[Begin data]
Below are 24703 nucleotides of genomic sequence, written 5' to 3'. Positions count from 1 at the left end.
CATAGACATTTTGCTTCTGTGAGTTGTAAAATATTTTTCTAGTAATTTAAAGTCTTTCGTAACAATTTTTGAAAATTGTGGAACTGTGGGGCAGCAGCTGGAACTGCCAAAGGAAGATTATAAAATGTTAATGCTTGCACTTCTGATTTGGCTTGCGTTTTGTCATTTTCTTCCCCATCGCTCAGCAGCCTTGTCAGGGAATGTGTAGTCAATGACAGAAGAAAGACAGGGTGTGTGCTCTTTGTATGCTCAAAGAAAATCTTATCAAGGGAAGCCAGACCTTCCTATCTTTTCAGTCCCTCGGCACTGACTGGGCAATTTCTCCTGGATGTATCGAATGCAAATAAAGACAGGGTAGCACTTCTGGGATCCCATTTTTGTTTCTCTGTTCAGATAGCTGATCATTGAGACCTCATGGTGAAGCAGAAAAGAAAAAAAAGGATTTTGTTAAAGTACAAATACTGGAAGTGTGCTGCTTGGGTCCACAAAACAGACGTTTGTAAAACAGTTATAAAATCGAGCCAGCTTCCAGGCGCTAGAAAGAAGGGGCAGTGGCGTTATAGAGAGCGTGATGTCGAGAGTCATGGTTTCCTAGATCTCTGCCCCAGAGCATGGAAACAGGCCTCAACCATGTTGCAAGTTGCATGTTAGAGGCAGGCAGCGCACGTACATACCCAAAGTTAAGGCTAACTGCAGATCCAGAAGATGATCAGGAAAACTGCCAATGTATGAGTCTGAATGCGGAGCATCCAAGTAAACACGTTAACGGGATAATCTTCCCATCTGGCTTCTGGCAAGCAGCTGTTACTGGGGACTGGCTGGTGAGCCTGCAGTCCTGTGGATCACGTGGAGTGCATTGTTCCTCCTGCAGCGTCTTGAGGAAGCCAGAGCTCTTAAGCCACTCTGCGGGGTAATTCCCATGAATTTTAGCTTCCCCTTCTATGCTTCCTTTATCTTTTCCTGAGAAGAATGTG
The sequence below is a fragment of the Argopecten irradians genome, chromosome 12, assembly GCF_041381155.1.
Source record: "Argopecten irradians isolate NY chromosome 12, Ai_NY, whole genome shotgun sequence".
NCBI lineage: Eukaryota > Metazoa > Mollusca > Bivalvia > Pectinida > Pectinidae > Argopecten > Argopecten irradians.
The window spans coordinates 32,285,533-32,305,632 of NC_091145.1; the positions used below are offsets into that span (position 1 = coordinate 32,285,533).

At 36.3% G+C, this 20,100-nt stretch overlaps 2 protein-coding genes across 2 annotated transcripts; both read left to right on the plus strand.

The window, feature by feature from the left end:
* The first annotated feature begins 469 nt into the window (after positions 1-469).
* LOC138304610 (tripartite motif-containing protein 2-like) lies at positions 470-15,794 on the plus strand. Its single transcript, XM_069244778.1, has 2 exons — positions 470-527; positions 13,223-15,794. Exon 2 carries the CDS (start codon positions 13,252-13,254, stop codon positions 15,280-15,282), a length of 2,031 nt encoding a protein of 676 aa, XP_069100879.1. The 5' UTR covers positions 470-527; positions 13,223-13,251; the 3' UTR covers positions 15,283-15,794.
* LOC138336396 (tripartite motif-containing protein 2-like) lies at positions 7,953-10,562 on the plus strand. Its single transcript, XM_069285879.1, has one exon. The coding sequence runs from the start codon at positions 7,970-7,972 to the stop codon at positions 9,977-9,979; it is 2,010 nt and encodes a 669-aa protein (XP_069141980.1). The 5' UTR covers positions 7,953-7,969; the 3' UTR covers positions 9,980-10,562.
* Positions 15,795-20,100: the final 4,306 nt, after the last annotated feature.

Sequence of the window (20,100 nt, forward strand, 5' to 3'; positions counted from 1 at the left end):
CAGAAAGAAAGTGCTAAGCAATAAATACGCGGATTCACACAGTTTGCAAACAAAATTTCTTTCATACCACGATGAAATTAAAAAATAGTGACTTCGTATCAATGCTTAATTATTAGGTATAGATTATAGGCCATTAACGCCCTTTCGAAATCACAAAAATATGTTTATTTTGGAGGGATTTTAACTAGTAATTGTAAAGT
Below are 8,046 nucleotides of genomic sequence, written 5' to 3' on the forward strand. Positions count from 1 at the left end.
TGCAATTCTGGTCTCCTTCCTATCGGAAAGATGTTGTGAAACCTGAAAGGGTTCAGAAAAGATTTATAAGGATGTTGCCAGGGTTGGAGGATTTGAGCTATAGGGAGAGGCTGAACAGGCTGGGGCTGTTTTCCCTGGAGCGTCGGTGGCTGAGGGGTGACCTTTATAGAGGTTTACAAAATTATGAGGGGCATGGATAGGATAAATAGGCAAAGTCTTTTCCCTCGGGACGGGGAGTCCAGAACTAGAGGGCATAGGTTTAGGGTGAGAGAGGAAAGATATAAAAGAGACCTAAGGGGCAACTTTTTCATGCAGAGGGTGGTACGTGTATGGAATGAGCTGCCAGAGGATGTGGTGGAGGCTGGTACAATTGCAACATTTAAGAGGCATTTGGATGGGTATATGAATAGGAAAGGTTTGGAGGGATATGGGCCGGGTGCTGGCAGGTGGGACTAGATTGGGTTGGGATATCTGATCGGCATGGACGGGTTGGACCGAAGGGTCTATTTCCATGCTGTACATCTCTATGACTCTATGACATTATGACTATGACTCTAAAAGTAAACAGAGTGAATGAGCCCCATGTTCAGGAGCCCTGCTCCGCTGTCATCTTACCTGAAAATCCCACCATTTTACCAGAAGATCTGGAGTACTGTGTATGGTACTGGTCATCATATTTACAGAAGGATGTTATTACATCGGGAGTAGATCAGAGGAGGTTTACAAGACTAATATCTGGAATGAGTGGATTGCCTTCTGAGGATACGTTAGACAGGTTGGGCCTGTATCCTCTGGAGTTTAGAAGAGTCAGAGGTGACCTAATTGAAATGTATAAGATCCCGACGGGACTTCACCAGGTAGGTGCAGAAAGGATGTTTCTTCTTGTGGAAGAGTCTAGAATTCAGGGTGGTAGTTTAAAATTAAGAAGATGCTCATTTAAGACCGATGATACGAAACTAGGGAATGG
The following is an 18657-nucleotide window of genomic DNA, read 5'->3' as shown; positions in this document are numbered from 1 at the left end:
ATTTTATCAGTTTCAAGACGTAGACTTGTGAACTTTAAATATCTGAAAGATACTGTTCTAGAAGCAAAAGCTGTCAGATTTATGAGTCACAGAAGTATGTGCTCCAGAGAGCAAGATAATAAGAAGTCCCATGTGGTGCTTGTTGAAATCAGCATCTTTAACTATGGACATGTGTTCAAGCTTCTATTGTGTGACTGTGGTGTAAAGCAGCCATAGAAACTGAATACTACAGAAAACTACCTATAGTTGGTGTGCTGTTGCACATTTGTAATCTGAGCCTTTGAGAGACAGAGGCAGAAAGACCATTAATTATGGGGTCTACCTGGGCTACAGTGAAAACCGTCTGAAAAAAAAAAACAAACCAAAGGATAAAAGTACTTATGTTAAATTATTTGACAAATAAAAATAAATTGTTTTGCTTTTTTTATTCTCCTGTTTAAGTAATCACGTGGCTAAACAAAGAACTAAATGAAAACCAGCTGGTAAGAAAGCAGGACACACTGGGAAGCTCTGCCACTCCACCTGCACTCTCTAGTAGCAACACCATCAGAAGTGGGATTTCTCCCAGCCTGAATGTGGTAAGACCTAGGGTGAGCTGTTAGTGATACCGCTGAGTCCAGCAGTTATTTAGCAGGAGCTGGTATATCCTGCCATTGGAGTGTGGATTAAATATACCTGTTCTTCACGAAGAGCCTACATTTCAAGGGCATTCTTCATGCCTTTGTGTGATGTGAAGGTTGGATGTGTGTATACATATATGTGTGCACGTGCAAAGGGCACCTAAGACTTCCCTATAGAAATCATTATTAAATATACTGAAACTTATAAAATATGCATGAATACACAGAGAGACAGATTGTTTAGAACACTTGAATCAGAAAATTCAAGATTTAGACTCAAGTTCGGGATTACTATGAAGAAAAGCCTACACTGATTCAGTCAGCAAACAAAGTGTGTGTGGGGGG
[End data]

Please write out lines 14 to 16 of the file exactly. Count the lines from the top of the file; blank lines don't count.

CAGAAAGAAAGTGCTAAGCAATAAATACGCGGATTCACACAGTTTGCAAACAAAATTTCTTTCATACCACGATGAAATTAAAAAATAGTGACTTCGTATCAATGCTTAATTATTAGGTATAGATTATAGGCCATTAACGCCCTTTCGAAATCACAAAAATATGTTTATTTTGGAGGGATTTTAACTAGTAATTGTAAAGT
Below are 8,046 nucleotides of genomic sequence, written 5' to 3' on the forward strand. Positions count from 1 at the left end.
TGCAATTCTGGTCTCCTTCCTATCGGAAAGATGTTGTGAAACCTGAAAGGGTTCAGAAAAGATTTATAAGGATGTTGCCAGGGTTGGAGGATTTGAGCTATAGGGAGAGGCTGAACAGGCTGGGGCTGTTTTCCCTGGAGCGTCGGTGGCTGAGGGGTGACCTTTATAGAGGTTTACAAAATTATGAGGGGCATGGATAGGATAAATAGGCAAAGTCTTTTCCCTCGGGACGGGGAGTCCAGAACTAGAGGGCATAGGTTTAGGGTGAGAGAGGAAAGATATAAAAGAGACCTAAGGGGCAACTTTTTCATGCAGAGGGTGGTACGTGTATGGAATGAGCTGCCAGAGGATGTGGTGGAGGCTGGTACAATTGCAACATTTAAGAGGCATTTGGATGGGTATATGAATAGGAAAGGTTTGGAGGGATATGGGCCGGGTGCTGGCAGGTGGGACTAGATTGGGTTGGGATATCTGATCGGCATGGACGGGTTGGACCGAAGGGTCTATTTCCATGCTGTACATCTCTATGACTCTATGACATTATGACTATGACTCTAAAAGTAAACAGAGTGAATGAGCCCCATGTTCAGGAGCCCTGCTCCGCTGTCATCTTACCTGAAAATCCCACCATTTTACCAGAAGATCTGGAGTACTGTGTATGGTACTGGTCATCATATTTACAGAAGGATGTTATTACATCGGGAGTAGATCAGAGGAGGTTTACAAGACTAATATCTGGAATGAGTGGATTGCCTTCTGAGGATACGTTAGACAGGTTGGGCCTGTATCCTCTGGAGTTTAGAAGAGTCAGAGGTGACCTAATTGAAATGTATAAGATCCCGACGGGACTTCACCAGGTAGGTGCAGAAAGGATGTTTCTTCTTGTGGAAGAGTCTAGAATTCAGGGTGGTAGTTTAAAATTAAGAAGATGCTCATTTAAGACCGATGATACGAAACTAGGGAATGG